The Bavarian Illuminati (the real thing, not the silly conspiracy childishness)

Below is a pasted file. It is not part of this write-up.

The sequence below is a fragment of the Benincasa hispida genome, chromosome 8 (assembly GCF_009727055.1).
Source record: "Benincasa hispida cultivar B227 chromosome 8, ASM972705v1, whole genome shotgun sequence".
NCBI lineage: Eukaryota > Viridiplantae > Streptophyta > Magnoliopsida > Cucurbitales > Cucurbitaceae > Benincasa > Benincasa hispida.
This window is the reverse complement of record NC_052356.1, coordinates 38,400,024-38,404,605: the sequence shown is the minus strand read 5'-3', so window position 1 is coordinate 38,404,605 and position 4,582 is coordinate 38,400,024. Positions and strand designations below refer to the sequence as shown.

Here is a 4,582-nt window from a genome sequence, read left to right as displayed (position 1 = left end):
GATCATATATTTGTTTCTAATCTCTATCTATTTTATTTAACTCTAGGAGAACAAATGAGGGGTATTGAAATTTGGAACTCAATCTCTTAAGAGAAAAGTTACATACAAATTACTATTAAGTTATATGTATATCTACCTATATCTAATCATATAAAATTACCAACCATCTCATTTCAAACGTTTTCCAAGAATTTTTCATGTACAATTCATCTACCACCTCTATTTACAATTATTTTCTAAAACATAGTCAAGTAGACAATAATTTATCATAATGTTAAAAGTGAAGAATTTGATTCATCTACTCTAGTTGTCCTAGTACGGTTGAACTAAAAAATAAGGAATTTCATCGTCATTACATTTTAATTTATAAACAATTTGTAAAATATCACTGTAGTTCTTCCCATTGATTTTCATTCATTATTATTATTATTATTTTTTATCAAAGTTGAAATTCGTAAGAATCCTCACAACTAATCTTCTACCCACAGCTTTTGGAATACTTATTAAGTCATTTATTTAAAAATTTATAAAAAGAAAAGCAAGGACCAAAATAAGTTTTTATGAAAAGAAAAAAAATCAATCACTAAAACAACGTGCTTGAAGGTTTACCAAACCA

“Princes and nations will disappear without violence from the earth, the human race will become one family and the world the abode of reasonable men. Morality alone will bring about this change imperceptibly.”    — Adam Weishaupt (1748-1830)  The movement was founded on May 1, 1776, in Ingolstadt (Upper Bavaria) as the Order of the Illuminati, with an initial membership of five, by Jesuit-taught Adam Weishaupt (d. 1830), who was the first lay professor of canon law at the University of Ingolstadt. The movement was made up of freethinkers as an offshoot of the Enlightenment, and seems to have been modeled on the Freemasons. Originally Weishaupt had planned the order to be named the “Perfectibilists”. The group has also been called the Bavarian Illuminati and the movement itself has been referred to asIlluminism (after illuminism). In 1777, Karl Theodor became ruler of Bavaria. He was a proponent of Enlightened Despotism and, in 1784, his government banned all secret societies, including the Illuminati. During the period when the Illuminati were legally allowed to operate, many influential intellectuals and progressive politicians counted themselves as members, including Ferdinand of Brunswick and the diplomat Xavier von Zwack, who was number two in the operation and was found with much of the group’s literature when his home was searched. The Illuminati’s members pledged obedience to their superiors. Members were divided into three main classes, each with several degrees. The order had its branches in most countries of the European continent; it reportedly had around 2,000 members over the span of ten years. The organization had its attraction for literary men, such as Johann Wolfgang von Goethe and Johann Gottfried Herder, and even for the reigning dukes of Gotha and Weimar. Weishaupt modeled his group to some extent onFreemasonry, and many Illuminati chapters drew membership from existing Masonic lodges. Internal rupture and panic over succession preceded its downfall, which was effected by the Secular Edict made by the Bavarian government in 1785.  Prince Karl Theodor of Bavaria  Adam Weishaupt received an implicit education in secret societies by being a student at a Jesuit college. He largely rejected the explicit Jesuit beliefs, gravitating more toward Enlightenment thinkers who promoted atheism, rationalism, materialism and egalitarianism — such as d’Holbach and Helvetius. As a professor at the Bavarian university of Ingolstadt he must have found the environment somewhat stifling insofar as the main issue of controversy at the time was whether any book by a non-Catholic could be tolerated (books by Enlightenment authors were under absolute ban of censorship). Weishaupt joined the Freemasons in 1774, but quickly became disillusioned and dropped-out. On the first of May, 1776, Weishaupt founded a secret Order of Illuminati (built on the base of a secret student society) consisting of 5 members who were devoted to promoting equality & rationality, primarily through study. By 1779 there were colonies of the Order in five Bavarian cities, the secret library contained much contraband literature and membership numbered 54. Members were all considered Initiates, and they were to be brought slowly to higher grades of knowledge by first reading the classical moralists, and only eventually the rationalists & materialists. Activities of the Order were conducted under assumed names (Weishaupt called himself “Spartacus”) and only the highest Initiates could learn of the Secret Directors (the “Areopagus”) who knew the founder’s identity and the true history & aims of the Order. In 1777 Weishaupt had re-entered the Freemasons in hopes of gaining useful lore for his own Order — and in hopes of tapping-off new members. Whether by original design or evolved purpose, the idea was conceived to for Illuminati members to penetrate the highest Masonic grades to take control of the Lodges. In this way, Masons receptive to Illuminati ideas could be initiated into the highest Orders and less receptive members left to the lower Orders — and subjected to more dilute truths & convenient fabrications. In 1779 the Masonic Lodge in Munich succumbed to the Illuminati, and this branch was given authority by the English-authorized Frankfurt Lodge to set-up daughter Lodges, which it did. By mid-1782 the Order numbered about 300 men, said to have included Goethe & Mozart (I doubt this since Mozart was a devout Catholic his whole life). In 1783 it spread to Bohemia & Milan, and then to Hungary. In 1784 one of the highest Initiates defected and made public some sensationalistic stories of his experiences. When the Bavarian Elector published an Edict forbidding secret societies, Weishaupt went to him in naive innocence and explained his secrets. As a consequence the Elector issued a new Edict explicitly condemning Freemasons and Illuminati on religious, social and political grounds. Weishaupt fled and the Illuminati vaporized. Considering the spectacularly anti-religious character of Weishaupt’s ideas & ambitions, it is not surprising that in 1797 a Jesuit, Augustin de Barruel, should make history with a book asserting that the French Revolution was the product of a carefully planned plot — and that behind the Jacobins were the Philosophes, the Freemasons and (above all) the Illuminati. Later, the British authoress Nesta Webster in World Revolution, the Plot Against Civilization (London, 1921) attributed every revolutionary upheaval from 1789 to the Illuminati — and she considered Bolshevism & Zionism to spring from the same source.